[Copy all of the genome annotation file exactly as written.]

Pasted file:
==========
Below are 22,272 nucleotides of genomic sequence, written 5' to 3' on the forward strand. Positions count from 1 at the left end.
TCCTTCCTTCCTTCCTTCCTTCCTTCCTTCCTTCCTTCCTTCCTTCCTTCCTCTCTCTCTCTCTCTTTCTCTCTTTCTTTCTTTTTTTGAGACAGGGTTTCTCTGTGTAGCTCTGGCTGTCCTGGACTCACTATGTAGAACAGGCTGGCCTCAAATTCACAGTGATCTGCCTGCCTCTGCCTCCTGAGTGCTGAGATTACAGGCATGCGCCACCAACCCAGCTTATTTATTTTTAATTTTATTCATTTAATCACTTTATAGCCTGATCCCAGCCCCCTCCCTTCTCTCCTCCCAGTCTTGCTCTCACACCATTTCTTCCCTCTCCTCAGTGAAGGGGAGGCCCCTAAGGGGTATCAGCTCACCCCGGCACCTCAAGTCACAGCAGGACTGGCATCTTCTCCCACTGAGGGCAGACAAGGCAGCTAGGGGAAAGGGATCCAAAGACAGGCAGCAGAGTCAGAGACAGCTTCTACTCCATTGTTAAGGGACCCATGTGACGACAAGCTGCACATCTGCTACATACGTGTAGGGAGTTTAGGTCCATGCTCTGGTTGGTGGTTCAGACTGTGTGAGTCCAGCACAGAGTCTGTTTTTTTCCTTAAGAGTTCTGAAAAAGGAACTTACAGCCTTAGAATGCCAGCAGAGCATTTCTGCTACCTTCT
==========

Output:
Below are 22,272 nucleotides of genomic sequence, written 5' to 3' on the forward strand. Positions count from 1 at the left end.
TCCTTCCTTCCTTCCTTCCTTCCTTCCTTCCTTCCTTCCTTCCTTCCTTCCTCTCTCTCTCTCTCTTTCTCTCTTTCTTTCTTTTTTTGAGACAGGGTTTCTCTGTGTAGCTCTGGCTGTCCTGGACTCACTATGTAGAACAGGCTGGCCTCAAATTCACAGTGATCTGCCTGCCTCTGCCTCCTGAGTGCTGAGATTACAGGCATGCGCCACCAACCCAGCTTATTTATTTTTAATTTTATTCATTTAATCACTTTATAGCCTGATCCCAGCCCCCTCCCTTCTCTCCTCCCAGTCTTGCTCTCACACCATTTCTTCCCTCTCCTCAGTGAAGGGGAGGCCCCTAAGGGGTATCAGCTCACCCCGGCACCTCAAGTCACAGCAGGACTGGCATCTTCTCCCACTGAGGGCAGACAAGGCAGCTAGGGGAAAGGGATCCAAAGACAGGCAGCAGAGTCAGAGACAGCTTCTACTCCATTGTTAAGGGACCCATGTGACGACAAGCTGCACATCTGCTACATACGTGTAGGGAGTTTAGGTCCATGCTCTGGTTGGTGGTTCAGACTGTGTGAGTCCAGCACAGAGTCTGTTTTTTTCCTTAAGAGTTCTGAAAAAGGAACTTACAGCCTTAGAATGCCAGCAGAGCATTTCTGCTACCTTCT